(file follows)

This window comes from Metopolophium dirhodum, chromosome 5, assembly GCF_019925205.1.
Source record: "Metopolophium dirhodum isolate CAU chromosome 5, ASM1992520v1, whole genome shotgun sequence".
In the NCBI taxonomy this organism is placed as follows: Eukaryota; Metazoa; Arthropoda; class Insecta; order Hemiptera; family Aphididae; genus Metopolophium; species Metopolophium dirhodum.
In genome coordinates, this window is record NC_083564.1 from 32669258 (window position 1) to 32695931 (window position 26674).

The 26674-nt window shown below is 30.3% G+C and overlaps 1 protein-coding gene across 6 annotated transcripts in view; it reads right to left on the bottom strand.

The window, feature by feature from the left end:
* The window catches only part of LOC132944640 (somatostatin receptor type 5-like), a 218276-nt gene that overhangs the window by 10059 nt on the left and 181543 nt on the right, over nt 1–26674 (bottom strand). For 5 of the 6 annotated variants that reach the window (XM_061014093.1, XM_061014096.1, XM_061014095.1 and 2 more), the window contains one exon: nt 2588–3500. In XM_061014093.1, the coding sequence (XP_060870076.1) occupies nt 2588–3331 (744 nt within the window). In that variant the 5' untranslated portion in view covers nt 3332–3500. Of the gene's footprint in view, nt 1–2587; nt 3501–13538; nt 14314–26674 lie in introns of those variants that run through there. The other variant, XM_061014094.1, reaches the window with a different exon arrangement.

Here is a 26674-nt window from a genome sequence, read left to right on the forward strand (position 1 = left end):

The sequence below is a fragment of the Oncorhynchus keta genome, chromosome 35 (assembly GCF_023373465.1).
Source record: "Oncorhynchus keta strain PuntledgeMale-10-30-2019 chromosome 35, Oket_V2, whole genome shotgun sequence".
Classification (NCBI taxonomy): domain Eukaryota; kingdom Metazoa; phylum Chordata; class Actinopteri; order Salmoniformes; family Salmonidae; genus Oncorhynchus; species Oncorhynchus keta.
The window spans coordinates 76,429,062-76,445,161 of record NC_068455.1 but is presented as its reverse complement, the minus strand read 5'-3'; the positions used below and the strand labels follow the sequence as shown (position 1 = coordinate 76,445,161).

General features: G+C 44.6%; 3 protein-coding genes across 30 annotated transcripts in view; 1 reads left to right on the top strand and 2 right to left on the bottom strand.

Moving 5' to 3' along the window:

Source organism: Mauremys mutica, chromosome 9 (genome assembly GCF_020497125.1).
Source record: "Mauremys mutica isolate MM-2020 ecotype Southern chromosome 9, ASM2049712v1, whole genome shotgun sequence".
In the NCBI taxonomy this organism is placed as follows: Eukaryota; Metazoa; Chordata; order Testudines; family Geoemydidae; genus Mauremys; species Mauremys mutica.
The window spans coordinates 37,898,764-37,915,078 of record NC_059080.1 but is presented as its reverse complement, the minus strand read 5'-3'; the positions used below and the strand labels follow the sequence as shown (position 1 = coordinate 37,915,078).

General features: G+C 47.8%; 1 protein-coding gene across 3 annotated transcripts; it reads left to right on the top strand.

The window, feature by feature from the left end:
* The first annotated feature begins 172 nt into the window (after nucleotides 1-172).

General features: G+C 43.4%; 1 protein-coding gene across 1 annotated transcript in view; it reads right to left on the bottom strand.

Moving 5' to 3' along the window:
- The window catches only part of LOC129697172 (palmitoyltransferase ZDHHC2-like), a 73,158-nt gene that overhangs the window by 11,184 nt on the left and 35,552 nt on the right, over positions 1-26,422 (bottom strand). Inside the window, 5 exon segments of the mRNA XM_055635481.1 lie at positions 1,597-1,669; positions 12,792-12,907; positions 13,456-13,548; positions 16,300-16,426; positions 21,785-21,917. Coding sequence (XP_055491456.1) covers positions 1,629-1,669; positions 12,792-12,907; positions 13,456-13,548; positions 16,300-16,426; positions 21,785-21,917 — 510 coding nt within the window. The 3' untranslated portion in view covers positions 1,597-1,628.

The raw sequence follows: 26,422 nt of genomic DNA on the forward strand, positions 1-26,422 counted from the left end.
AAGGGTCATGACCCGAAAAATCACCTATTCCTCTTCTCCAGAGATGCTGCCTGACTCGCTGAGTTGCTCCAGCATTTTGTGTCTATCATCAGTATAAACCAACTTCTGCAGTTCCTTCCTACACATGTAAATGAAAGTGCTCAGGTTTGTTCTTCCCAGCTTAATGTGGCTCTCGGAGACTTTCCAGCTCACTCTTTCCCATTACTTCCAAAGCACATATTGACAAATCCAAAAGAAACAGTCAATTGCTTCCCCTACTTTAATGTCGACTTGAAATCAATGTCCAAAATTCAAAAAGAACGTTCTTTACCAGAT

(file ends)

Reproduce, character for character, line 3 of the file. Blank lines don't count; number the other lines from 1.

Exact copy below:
In the NCBI taxonomy this organism is placed as follows: Eukaryota; Metazoa; Arthropoda; class Insecta; order Hemiptera; family Aphididae; genus Metopolophium; species Metopolophium dirhodum.